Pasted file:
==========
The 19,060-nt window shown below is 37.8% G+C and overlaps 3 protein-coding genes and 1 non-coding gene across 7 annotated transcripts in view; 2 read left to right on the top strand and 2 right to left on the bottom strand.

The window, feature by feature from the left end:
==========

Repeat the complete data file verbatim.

The 19,060-nt window shown below is 37.8% G+C and overlaps 3 protein-coding genes and 1 non-coding gene across 7 annotated transcripts in view; 2 read left to right on the top strand and 2 right to left on the bottom strand.

The window, feature by feature from the left end: